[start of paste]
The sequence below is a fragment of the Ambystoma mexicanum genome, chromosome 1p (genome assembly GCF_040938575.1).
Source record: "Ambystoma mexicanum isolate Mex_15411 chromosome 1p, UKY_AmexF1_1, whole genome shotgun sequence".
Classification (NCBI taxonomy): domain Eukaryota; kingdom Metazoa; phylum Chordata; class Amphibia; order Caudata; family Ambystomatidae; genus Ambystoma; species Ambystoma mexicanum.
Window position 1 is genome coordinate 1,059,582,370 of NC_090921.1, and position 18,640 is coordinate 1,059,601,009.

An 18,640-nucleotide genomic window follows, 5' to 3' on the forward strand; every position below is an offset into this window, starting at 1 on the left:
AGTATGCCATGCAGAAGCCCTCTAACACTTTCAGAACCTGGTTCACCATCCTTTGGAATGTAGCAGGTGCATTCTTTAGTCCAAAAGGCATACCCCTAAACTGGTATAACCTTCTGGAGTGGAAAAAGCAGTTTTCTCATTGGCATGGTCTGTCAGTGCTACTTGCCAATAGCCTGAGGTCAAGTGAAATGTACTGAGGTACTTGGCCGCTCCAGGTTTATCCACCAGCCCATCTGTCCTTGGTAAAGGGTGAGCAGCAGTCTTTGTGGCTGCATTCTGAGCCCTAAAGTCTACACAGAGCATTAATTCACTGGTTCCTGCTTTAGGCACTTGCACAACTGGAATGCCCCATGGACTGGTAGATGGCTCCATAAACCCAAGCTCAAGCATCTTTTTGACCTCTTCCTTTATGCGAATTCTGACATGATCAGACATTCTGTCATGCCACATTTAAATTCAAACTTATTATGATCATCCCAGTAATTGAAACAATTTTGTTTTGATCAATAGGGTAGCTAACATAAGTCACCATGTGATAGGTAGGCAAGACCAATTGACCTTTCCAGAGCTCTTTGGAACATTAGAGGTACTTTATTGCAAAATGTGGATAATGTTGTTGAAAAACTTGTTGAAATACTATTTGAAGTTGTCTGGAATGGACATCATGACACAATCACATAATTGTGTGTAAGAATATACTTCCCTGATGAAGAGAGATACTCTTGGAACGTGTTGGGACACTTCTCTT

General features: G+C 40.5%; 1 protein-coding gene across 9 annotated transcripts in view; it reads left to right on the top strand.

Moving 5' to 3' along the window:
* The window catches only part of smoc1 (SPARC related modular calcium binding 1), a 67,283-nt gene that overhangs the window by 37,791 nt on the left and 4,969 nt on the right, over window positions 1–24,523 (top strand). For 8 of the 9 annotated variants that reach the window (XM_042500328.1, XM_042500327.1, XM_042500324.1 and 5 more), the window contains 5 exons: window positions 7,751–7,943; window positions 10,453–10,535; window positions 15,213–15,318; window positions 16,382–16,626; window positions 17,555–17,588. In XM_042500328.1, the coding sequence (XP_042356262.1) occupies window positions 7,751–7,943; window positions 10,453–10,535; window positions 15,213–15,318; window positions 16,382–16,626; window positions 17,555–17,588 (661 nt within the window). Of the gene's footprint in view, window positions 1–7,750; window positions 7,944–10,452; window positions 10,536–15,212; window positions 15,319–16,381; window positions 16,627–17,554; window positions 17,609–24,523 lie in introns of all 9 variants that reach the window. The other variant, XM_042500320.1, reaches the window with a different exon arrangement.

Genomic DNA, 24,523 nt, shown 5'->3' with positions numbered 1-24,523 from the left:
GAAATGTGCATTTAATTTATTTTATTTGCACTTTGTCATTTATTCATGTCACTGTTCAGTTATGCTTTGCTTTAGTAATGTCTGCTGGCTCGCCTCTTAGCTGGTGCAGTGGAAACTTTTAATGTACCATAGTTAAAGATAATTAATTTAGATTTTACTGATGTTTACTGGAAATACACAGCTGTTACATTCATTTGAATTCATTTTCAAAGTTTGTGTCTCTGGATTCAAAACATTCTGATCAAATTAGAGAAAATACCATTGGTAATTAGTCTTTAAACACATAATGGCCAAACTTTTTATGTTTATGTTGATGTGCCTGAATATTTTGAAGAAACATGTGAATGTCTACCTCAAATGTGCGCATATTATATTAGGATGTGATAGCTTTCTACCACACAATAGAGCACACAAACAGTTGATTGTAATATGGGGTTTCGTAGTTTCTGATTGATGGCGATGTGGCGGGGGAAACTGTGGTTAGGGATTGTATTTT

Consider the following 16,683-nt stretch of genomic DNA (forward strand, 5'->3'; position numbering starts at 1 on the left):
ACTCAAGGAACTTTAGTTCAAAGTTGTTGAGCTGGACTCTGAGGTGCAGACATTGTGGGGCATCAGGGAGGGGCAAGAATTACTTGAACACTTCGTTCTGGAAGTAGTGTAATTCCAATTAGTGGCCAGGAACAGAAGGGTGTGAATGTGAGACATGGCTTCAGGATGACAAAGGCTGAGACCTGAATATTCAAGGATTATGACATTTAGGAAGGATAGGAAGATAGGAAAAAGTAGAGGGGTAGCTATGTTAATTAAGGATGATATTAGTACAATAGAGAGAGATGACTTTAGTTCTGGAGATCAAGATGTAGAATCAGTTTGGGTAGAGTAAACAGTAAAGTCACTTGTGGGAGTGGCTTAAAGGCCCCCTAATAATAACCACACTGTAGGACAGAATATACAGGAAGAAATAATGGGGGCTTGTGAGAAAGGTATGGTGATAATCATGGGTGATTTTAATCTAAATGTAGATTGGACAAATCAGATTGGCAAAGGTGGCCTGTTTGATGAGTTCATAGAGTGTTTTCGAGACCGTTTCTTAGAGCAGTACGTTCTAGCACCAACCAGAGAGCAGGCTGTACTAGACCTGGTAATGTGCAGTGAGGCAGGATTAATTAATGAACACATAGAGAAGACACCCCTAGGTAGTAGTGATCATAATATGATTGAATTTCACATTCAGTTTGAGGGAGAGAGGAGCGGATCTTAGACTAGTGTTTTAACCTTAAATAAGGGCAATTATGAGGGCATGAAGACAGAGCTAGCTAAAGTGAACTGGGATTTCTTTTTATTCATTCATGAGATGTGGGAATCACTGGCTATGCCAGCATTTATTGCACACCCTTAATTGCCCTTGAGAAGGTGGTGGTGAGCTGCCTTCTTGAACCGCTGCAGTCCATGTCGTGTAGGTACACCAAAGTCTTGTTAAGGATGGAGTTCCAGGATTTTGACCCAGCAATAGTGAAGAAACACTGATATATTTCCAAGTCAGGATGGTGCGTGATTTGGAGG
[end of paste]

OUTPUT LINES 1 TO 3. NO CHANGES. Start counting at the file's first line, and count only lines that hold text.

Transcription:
The sequence below is a fragment of the Ambystoma mexicanum genome, chromosome 1p (genome assembly GCF_040938575.1).
Source record: "Ambystoma mexicanum isolate Mex_15411 chromosome 1p, UKY_AmexF1_1, whole genome shotgun sequence".
Classification (NCBI taxonomy): domain Eukaryota; kingdom Metazoa; phylum Chordata; class Amphibia; order Caudata; family Ambystomatidae; genus Ambystoma; species Ambystoma mexicanum.